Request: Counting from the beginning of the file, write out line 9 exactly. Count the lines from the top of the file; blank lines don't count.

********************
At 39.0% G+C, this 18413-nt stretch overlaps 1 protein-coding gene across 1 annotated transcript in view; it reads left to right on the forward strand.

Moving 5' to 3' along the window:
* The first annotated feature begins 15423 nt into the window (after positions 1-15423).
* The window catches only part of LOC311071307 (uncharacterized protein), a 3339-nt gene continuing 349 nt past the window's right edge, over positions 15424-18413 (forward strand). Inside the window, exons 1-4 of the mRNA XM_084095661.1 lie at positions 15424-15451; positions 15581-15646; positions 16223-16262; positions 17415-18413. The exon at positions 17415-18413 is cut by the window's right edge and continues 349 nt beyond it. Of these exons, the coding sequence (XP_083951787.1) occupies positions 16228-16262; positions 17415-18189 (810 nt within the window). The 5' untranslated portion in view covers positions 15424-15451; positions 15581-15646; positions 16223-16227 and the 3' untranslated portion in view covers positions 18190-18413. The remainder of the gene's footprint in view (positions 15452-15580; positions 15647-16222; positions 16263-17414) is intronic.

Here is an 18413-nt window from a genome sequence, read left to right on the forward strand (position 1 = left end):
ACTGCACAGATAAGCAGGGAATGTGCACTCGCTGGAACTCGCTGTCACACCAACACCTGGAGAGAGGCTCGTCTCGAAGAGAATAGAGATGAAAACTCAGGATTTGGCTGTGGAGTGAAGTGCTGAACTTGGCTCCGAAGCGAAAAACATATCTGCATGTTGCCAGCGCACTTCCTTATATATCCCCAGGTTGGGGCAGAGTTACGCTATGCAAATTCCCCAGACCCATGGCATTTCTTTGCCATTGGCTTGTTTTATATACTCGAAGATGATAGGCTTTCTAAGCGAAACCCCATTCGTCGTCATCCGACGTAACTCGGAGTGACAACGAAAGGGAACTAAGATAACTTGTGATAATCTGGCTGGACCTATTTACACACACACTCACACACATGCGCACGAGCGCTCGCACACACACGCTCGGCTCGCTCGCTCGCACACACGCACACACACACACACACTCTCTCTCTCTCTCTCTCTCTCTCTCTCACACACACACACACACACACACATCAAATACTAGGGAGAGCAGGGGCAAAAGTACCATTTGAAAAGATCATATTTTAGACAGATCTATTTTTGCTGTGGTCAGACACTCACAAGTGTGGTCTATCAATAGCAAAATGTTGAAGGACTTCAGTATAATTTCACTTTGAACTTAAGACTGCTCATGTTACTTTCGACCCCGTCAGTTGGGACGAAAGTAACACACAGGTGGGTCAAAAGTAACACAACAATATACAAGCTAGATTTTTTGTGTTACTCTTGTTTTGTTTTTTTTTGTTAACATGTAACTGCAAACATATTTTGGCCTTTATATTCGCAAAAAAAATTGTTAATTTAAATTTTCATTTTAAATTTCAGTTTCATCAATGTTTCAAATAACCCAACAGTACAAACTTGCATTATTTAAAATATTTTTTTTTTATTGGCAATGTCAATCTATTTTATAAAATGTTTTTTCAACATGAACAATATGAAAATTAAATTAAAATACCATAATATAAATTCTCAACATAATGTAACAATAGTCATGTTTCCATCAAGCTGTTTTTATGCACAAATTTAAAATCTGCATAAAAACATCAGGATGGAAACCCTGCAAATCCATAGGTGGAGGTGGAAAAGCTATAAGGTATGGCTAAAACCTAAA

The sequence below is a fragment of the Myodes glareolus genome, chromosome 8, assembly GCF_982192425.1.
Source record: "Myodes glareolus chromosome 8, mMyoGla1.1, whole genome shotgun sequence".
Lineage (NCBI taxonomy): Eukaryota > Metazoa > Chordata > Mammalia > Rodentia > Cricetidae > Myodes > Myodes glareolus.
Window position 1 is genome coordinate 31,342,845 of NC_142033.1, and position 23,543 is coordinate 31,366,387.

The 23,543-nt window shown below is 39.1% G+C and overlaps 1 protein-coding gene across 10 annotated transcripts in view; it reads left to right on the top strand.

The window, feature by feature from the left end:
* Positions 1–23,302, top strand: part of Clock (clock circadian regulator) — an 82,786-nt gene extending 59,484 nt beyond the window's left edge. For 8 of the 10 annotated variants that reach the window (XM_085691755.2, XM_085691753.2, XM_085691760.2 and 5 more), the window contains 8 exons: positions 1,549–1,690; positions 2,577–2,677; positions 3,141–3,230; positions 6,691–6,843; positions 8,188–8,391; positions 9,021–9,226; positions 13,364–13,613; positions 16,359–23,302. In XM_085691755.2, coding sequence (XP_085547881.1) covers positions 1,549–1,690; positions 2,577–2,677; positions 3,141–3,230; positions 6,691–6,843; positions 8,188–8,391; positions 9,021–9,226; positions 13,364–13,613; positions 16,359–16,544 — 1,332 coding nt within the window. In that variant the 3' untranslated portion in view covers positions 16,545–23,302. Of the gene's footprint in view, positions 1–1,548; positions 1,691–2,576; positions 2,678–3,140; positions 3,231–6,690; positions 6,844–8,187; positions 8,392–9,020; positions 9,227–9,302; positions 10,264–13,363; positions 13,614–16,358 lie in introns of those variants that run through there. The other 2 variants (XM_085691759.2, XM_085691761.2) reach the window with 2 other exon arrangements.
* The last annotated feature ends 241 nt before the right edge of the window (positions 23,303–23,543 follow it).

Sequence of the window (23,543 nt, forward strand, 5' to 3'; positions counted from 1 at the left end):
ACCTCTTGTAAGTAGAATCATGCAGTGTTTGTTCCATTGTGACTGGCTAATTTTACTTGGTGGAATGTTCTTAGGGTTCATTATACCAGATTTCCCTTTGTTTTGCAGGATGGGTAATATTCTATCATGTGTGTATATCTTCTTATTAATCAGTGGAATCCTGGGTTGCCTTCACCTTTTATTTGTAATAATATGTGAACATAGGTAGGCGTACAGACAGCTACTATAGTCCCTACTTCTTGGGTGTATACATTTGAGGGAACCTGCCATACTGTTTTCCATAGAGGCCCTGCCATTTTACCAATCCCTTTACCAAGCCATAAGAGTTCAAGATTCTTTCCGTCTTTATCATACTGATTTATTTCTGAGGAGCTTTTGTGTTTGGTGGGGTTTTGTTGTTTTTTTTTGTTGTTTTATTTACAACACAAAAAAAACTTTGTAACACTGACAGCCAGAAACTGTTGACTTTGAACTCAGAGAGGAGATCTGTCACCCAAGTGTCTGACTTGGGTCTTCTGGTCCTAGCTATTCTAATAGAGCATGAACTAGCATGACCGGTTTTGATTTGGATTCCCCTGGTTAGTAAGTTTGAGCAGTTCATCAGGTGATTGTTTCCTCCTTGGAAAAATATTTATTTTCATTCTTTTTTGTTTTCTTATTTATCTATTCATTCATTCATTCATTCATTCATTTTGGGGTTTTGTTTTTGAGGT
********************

Lineage (NCBI taxonomy): Eukaryota > Metazoa > Chordata > Mammalia > Rodentia > Cricetidae > Myodes > Myodes glareolus.